Birds

Planting for Chicago-area Migratory Birds

Any landscape - formal, informal, large or small - can attract rare and beautiful migrants if a few simple principles are followed
In April and May, and again in late August through early November, millions of beautiful birds make a difficult, long journey between their nesting grounds in the north and their wintering grounds in Mexico, and Central and South America. Some of these birds’ populations have declined steeply in recent years, and they need our help.  They fly over empty farm fields and expanses of concrete and asphalt to the green spaces of Chicago’s yards, parks, preserves, and campuses. Over 100 different kinds of migratory birds will search any bit of landscaping - large or small - urban, rural or suburban - for food and shelter. With a bit of planning, you can make your garden a healthy, safe, beautiful stopover point for these birds.  The first requirement of landscaping for migratory birds is structural diversity. Include three or four different levels of plantings.  Sites with a few tall and short trees, a dense shrubby area or two, plus sections of grasses and flowers will provide food and shelter for many different birds. Using avariety of native plants can offer different kinds of food for both the spring and fall migration seasons.  The articles below can help you prepare for your migratory guests.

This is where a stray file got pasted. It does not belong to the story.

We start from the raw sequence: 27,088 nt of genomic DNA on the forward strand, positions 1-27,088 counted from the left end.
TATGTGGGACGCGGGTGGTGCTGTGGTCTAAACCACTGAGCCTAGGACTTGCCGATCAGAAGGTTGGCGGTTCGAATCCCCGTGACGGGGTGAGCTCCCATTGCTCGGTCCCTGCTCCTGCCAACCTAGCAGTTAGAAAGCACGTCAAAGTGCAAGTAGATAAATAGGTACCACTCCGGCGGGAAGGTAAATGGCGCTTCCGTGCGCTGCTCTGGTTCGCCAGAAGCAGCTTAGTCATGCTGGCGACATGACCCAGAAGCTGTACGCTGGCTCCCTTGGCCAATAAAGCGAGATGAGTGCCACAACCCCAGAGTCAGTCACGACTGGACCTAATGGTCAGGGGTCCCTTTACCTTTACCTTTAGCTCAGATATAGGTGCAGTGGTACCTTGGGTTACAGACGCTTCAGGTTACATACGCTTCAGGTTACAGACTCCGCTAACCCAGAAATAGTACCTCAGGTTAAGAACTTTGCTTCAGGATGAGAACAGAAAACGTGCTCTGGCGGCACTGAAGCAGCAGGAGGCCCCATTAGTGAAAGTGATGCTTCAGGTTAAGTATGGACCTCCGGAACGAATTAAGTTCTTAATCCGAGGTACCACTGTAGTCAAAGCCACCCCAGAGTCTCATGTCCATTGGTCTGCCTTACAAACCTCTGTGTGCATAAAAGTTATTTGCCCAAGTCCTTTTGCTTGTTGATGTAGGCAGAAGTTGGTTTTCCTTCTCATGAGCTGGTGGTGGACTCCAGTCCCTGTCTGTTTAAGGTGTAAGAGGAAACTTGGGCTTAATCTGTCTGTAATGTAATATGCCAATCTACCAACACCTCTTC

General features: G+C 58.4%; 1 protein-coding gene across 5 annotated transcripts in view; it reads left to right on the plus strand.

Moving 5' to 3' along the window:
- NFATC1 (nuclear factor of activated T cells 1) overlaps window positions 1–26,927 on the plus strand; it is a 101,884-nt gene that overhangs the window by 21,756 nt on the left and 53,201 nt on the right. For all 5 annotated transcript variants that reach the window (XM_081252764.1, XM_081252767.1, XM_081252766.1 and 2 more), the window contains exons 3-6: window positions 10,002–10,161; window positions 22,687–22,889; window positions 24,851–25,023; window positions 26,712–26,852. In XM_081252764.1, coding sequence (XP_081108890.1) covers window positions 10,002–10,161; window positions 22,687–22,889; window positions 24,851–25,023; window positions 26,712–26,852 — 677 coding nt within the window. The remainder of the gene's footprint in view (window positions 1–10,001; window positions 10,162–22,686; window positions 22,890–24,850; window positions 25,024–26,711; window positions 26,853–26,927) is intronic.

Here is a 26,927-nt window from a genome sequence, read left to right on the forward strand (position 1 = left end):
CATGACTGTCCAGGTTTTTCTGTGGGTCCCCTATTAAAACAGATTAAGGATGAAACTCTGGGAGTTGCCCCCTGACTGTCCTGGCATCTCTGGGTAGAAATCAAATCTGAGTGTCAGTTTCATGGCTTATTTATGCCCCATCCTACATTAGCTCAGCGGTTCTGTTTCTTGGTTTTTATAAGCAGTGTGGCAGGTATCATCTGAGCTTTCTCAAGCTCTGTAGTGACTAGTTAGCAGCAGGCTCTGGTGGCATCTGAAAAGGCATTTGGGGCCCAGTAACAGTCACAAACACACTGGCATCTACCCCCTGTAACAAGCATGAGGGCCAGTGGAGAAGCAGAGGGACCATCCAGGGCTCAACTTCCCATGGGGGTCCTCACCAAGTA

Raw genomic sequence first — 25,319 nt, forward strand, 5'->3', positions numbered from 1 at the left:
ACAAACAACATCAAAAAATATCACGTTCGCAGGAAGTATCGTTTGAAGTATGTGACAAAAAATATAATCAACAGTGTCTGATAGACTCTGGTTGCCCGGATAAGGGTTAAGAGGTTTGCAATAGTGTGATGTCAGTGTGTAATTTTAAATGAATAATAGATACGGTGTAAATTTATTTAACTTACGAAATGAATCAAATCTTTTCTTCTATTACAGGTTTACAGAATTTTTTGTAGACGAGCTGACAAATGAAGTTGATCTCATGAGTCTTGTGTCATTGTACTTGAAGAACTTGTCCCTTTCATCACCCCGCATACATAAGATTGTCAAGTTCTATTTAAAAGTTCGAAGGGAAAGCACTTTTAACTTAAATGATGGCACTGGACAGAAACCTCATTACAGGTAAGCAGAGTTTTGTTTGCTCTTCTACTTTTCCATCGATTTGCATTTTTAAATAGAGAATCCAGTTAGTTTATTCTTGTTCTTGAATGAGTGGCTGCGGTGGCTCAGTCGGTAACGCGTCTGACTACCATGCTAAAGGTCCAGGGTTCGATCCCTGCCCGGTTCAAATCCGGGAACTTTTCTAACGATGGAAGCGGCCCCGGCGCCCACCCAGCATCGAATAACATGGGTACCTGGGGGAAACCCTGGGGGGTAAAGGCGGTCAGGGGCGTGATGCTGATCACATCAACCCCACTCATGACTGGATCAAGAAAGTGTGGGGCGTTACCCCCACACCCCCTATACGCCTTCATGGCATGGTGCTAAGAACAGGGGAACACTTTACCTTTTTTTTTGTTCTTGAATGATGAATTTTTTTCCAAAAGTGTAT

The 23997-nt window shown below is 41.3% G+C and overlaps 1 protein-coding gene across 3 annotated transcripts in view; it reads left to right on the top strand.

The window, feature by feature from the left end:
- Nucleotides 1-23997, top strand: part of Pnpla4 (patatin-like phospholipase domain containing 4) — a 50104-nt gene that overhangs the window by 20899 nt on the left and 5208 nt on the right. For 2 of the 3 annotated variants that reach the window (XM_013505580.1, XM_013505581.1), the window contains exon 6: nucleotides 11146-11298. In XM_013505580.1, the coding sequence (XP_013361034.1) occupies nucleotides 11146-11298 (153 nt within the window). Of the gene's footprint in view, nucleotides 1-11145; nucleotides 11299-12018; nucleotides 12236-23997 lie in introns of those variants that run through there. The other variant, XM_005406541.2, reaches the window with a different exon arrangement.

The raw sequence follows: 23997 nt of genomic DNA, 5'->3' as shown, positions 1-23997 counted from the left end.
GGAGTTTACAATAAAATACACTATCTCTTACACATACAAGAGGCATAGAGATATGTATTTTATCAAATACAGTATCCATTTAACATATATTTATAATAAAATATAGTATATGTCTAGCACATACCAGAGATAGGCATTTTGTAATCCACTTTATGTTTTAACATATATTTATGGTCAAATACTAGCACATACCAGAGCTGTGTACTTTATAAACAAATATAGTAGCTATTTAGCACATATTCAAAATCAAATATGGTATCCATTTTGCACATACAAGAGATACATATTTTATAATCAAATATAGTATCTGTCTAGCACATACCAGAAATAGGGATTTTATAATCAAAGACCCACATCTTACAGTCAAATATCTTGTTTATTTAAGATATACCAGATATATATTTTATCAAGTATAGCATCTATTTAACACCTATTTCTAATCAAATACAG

Plantings for Spring Migrants

Plantings for Spring Migrants

Gardens offer spring migrants insects to catch, nectar to drink, ground to scatch in and buds to eat

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Plantings for Fall Migrants
Birds

Plantings for Fall Migrants

Consider planting native plants that provide berries and seeds for fall migrants.

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Build a Brush Pile for Birds
Birds

Build a Brush Pile for Birds

This simple backyard project offers shelter for birds in all seasons.

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Ways You Can Help